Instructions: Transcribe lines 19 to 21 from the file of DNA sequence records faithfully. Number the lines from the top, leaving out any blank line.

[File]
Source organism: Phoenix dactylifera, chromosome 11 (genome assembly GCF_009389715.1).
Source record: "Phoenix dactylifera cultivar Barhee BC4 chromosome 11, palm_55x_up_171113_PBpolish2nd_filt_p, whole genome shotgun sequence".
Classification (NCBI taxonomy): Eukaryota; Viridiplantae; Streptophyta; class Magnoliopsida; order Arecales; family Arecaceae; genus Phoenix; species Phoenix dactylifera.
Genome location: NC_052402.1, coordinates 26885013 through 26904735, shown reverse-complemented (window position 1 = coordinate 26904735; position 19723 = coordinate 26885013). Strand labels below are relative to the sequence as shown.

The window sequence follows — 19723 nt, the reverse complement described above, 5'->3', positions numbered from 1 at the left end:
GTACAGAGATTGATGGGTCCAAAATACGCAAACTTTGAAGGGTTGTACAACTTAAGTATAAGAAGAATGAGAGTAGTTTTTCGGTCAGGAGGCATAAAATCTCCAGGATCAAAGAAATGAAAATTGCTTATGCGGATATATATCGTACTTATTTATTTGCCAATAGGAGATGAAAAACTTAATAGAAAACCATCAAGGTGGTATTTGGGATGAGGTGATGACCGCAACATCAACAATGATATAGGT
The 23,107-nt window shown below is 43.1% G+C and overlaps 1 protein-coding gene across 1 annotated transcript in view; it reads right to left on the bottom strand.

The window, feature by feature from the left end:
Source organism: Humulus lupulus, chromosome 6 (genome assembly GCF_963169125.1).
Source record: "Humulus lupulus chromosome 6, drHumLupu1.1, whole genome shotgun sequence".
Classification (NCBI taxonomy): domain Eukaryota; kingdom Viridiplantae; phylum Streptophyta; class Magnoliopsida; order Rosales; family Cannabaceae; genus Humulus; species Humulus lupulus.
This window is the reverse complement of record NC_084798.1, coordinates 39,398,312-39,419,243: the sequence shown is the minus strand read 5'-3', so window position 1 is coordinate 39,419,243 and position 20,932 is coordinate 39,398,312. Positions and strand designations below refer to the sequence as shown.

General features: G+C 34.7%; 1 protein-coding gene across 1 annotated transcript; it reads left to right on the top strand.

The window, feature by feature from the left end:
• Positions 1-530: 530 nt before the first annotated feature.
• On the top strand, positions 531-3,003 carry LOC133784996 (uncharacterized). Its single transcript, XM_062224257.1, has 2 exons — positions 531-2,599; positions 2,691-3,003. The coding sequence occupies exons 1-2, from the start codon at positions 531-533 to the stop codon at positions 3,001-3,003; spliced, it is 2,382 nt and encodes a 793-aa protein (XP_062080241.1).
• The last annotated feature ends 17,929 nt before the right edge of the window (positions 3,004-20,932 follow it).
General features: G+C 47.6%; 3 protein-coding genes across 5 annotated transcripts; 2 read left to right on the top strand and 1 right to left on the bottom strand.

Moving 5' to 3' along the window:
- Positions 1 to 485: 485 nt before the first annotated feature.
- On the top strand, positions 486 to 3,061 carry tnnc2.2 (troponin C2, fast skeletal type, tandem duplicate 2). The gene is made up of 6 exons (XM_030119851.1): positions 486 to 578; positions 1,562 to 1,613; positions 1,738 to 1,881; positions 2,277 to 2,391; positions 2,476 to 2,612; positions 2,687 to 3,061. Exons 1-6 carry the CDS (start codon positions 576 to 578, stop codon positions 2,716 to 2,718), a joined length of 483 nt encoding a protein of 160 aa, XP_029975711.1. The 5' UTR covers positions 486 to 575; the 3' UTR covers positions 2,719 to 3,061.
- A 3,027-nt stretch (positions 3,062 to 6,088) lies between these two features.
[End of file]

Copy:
Moving 5' to 3' along the window:
- Positions 1 to 485: 485 nt before the first annotated feature.
- On the top strand, positions 486 to 3,061 carry tnnc2.2 (troponin C2, fast skeletal type, tandem duplicate 2). The gene is made up of 6 exons (XM_030119851.1): positions 486 to 578; positions 1,562 to 1,613; positions 1,738 to 1,881; positions 2,277 to 2,391; positions 2,476 to 2,612; positions 2,687 to 3,061. Exons 1-6 carry the CDS (start codon positions 576 to 578, stop codon positions 2,716 to 2,718), a joined length of 483 nt encoding a protein of 160 aa, XP_029975711.1. The 5' UTR covers positions 486 to 575; the 3' UTR covers positions 2,719 to 3,061.